New Hampshire Will Appeal Decision Striking Parental Notification Law
by Steven Ertelt
December 31, 2003
Concord, NH (LifeNews.com) — The state of New Hampshire is planning to appeal a recent decision striking down a parental notification law passed by the state legislature.
Attorney General Peter Heed said it was important that higher courts review the decision made by a federal judge declaring the law unconstitutional.
U.S. District Judge Joseph DiClerico ruled on Monday that the law was unconstitutional because it did not contain an exception to protect the "health" of a pregnant woman.
"Although the New Hampshire act includes an exception to the notification requirement when an abortion is necessary to prevent the death of a pregnant minor, it does not include an exception to protect her health short of fatality," DiClerico wrote. "Therefore, on its face, the act does not comply with the constitutional requirement that laws restricting a woman’s access to abortion must provide a health exception."
Courts have upheld similar laws in other states and, in 1990, the Supreme Court upheld a Minnesota notification statute. That law has the same medical emergency provision that is in the New Hampshire statute, though DiClerico did not mention the ruling in his decision.
The pro-life laws have been credited with reducing teen abortion rates by as much as 30 percent.
Gov. Craig Benson signed the notification bill into law and said he strongly supports defending it in court.
"It gives us an opportunity to push this up to a higher court, where more judges will rule on this, not just one single judge," Benson said.
Corinne Schiff, staff attorney with the American Civil Liberties Union’s Reproductive Freedom Project, applauded the decision striking the law.
Pro-life groups and state lawmakers said the health exception is a pro-abortion loophole that allows all abortions to be included in the exception — rendering the notification law moot.
"We didn’t mistakenly forget to put in a health exception. We purposely crafted a bill without an exception," Rep. Fran Wendelboe told the Associated Press.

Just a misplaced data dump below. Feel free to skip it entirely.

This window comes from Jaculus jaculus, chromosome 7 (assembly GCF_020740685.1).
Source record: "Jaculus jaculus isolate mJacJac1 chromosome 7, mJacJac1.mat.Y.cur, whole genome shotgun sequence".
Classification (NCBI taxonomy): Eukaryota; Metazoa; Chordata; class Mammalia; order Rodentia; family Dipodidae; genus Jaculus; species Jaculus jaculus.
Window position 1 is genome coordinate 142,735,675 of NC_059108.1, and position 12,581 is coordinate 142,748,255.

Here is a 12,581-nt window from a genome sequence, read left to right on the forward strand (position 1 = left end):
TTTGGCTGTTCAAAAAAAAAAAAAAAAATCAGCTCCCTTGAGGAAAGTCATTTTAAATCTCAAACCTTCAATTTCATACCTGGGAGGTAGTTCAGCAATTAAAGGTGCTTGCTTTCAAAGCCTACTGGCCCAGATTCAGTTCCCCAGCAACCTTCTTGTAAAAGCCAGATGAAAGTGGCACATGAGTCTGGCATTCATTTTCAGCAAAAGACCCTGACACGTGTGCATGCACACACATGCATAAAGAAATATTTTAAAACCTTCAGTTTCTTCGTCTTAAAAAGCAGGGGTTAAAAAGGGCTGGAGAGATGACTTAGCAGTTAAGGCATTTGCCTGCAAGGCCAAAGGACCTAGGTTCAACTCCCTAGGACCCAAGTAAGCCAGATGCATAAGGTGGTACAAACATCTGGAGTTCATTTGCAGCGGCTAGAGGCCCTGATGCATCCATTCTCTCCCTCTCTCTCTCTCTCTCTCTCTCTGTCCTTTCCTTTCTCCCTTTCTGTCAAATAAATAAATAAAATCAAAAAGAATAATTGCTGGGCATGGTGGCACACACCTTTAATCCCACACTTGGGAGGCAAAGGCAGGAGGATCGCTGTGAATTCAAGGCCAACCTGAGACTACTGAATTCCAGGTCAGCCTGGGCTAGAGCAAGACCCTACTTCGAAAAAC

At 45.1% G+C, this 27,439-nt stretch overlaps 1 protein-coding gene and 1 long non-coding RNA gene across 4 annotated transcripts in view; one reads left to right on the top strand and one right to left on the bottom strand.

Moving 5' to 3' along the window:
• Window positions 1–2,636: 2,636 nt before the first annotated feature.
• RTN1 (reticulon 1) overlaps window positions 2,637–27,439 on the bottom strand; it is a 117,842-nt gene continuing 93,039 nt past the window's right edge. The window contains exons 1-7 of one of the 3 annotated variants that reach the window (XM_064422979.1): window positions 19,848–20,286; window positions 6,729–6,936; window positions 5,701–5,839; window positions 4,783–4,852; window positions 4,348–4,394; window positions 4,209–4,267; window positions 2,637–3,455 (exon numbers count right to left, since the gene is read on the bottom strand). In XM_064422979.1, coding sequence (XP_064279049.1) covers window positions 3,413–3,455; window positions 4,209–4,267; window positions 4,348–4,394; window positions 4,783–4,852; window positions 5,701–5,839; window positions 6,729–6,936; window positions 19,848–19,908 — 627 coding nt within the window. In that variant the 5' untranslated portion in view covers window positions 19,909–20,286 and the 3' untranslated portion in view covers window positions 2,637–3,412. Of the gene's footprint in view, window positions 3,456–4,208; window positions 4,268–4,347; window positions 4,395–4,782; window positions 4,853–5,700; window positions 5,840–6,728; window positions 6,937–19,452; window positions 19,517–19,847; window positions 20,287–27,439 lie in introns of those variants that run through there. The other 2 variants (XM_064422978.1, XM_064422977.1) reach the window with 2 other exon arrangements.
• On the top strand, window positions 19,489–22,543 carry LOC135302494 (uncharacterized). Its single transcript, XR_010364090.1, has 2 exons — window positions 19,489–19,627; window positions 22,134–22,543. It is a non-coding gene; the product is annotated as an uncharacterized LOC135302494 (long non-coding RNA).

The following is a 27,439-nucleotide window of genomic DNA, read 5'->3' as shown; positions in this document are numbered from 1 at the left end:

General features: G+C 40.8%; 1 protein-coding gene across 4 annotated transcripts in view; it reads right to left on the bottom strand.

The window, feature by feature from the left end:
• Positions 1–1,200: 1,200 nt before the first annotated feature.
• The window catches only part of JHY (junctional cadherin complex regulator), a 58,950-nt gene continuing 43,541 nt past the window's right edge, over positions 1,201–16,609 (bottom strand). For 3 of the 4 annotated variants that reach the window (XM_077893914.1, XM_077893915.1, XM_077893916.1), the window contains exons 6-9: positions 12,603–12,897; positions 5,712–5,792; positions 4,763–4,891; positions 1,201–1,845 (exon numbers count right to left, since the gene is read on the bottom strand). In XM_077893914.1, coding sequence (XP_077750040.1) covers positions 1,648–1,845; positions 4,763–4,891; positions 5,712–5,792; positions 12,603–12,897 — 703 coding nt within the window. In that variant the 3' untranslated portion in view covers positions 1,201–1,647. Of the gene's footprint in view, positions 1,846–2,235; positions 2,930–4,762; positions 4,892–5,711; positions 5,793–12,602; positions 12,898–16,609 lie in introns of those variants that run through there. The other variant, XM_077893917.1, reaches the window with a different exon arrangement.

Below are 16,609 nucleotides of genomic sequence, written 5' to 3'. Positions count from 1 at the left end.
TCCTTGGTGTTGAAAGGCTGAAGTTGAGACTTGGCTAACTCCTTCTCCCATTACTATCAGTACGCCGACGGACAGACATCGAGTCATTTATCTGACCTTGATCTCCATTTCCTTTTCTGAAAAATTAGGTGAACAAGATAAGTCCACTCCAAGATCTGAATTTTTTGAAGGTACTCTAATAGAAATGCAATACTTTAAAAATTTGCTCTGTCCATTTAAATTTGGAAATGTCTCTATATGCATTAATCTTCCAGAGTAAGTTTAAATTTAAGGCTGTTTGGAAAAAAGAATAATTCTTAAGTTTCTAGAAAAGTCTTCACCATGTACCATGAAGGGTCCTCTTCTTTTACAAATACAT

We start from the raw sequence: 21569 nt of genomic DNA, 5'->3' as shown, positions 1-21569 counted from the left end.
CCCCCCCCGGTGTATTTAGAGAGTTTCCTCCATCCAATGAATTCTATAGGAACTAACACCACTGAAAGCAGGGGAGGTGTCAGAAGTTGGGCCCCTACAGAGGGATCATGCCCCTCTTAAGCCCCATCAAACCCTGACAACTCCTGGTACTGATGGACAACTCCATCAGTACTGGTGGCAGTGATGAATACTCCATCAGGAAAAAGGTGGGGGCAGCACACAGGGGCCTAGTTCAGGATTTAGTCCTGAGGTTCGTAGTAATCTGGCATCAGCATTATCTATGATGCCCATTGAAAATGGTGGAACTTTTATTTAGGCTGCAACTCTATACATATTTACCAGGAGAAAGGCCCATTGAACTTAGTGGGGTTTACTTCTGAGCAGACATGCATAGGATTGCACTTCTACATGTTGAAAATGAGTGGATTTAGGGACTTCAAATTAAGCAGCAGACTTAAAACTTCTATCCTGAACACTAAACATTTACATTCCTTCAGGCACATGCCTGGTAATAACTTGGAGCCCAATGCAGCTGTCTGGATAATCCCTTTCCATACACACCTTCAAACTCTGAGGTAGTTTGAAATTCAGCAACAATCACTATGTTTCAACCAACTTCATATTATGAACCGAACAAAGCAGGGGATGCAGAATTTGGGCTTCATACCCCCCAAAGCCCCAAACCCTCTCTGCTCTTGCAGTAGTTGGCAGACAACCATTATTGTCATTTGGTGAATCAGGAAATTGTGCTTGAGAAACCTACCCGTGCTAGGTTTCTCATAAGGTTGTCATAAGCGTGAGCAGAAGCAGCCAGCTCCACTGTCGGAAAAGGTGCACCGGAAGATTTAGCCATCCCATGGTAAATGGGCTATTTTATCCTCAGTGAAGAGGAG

Roger Stenson, director of New Hampshire Citizens for Life, agreed.
"Abortion providers seek to broaden the medical emergency exception to such an extent that every single abortion would be considered a ‘health’ abortion. This makes any parental notice law ineffective," Stenson explained.
Pro-abortion groups sued the state to prevent the law from going into effect on January 1. Their lawsuit also claimed the judicial bypass section of the law was inadequate.
The Supreme Court has ruled that notification laws must have a bypass provision to protect teens who are victims of physical abuse by their parent or guardian. Pro-life groups say more should be done to address child abuse rather than authorizing abortions without notification.
Stenson said that "secret abortion on minors is child abuse."
"[T]he abortion industry in New Hampshire has elevated its desire for dead babies over the rights of every parent, the protection of all families, and especially the sacrosanctity of our vulnerable minor girls," Stenson added.
The 1st U.S. Circuit Court of Appeals will review DiClerico’s decision. It has never before ruled on a notification bill from any of the states that belong to the circuit.
Stenson said his group is working with pro-life members of the state legislature to file an amicus brief supporting the Attorney General’s defense of the statute.
"We’ve connected specific Legislators, led by Rep. Phyllis Woods, Chairman of the Pro-Life Caucus in the Legislature, with an attorney who is a constitutional scholar and expert on abortion law," Stenson said.
The New Hampshire law was the first pro-life law passed since the 1973 Roe v. Wade Supreme Court decision legalizing abortion.